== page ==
About Air Quality

At a glance

  • Today's the day to start thinking about air quality.
  • Learn how to navigate air quality conditions with the Air Quality Index and find other helpful resources available to you.

More Information

Cars spew visible particles into the air in the form of exhaust

What you can do

The Air Quality Index (AQI)

Sometimes the air quality outdoors may not be safe for everyone. What can you do?

Pay attention to the Air Quality Index (AQI). The AQI tells you when high levels of air pollution are predicted and how air pollution affects your health.

Finding the AQI is easy. It's on the Web, on many local TV weather forecasts, or you can sign up for free e-mail tools or download the AirNow app.

Air Quality Index color-coded scale
Air Quality Index scale

The AQI is easy to use. If the AQI predicts a "Code Orange" (unhealthy for sensitive groups) day don't cancel your plans—use the AQI to help you plan a better time or place for them.

The AQI tells you about major air pollutants in the U.S. that are regulated by the US Environmental Protection Agency, including ozone and particle pollution. Ozone and particle pollution may harm the health of hundreds of thousands of Americans each year.

Ozone and particle pollution

Let's say that the ozone level where you live is predicted to be Code Orange tomorrow. If you're a runner—even if you're healthy—that air quality could hurt you. Using the AQI, you can plan your run for when ozone levels will be lower, shorten your run or walk instead, or run on a treadmill indoors.

Particle pollution has been linked to heart attacks and strokes, and even death in people with heart disease. On a day when particle pollution will be at Code Orange, do something less intense. Walk instead of run or do only lighter outdoor work.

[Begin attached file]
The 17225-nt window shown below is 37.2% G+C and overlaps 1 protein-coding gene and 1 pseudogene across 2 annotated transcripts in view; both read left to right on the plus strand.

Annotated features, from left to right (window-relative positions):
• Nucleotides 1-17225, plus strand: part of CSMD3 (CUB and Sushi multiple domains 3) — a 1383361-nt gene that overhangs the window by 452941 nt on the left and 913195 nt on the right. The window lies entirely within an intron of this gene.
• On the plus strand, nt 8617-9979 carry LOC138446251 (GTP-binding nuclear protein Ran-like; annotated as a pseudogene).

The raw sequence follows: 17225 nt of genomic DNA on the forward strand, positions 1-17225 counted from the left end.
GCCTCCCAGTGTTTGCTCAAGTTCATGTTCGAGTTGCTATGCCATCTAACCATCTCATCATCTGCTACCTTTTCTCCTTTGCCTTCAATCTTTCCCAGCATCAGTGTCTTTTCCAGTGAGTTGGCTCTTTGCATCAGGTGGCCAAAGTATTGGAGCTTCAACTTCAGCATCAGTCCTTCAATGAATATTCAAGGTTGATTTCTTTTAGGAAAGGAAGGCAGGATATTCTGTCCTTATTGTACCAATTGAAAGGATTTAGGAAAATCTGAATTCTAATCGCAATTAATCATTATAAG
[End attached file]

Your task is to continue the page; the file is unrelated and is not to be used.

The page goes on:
Use the AQI Wherever You Go‎

Don't forget to check the AQI when you're on vacation or travelling within the U.S. No matter where you go, you can always access the AQI.


Respiratory health

Air pollution can make it harder for people with asthma and other respiratory (breathing) diseases to breathe.


Find out how you can protect yourself if you’re living with asthma.

Chronic Obstructive Pulmonary Disease (COPD)

Learn about COPD, a group of diseases that can make it hard to breathe.

Heart disease and stroke

Air pollution can be harmful to heart health and may make it more likely that some people will have a heart attack or stroke. Learn the facts about air pollution and how you can keep your heart healthy.

Children's respiratory health

Children and teens may be more sensitive than adults to the health effects caused by air pollution — especially children with asthma. Learn how air quality can affect how much outdoor activity is safe for children.

Air Quality and Outdoor Activity Guidance for Schools

Advice for travelers

Air pollution has decreased in many parts of the world, but it is worsening in certain industrializing countries. Travelers should be familiar with the air quality at their destination.

Pre-Travel Consultation

Wildfire guide factsheets

Factsheets on wildfire smoke safety from Airnow.gov. Most are available in Spanish as well.

Wildfire Smoke: A Guide for Public Health Officials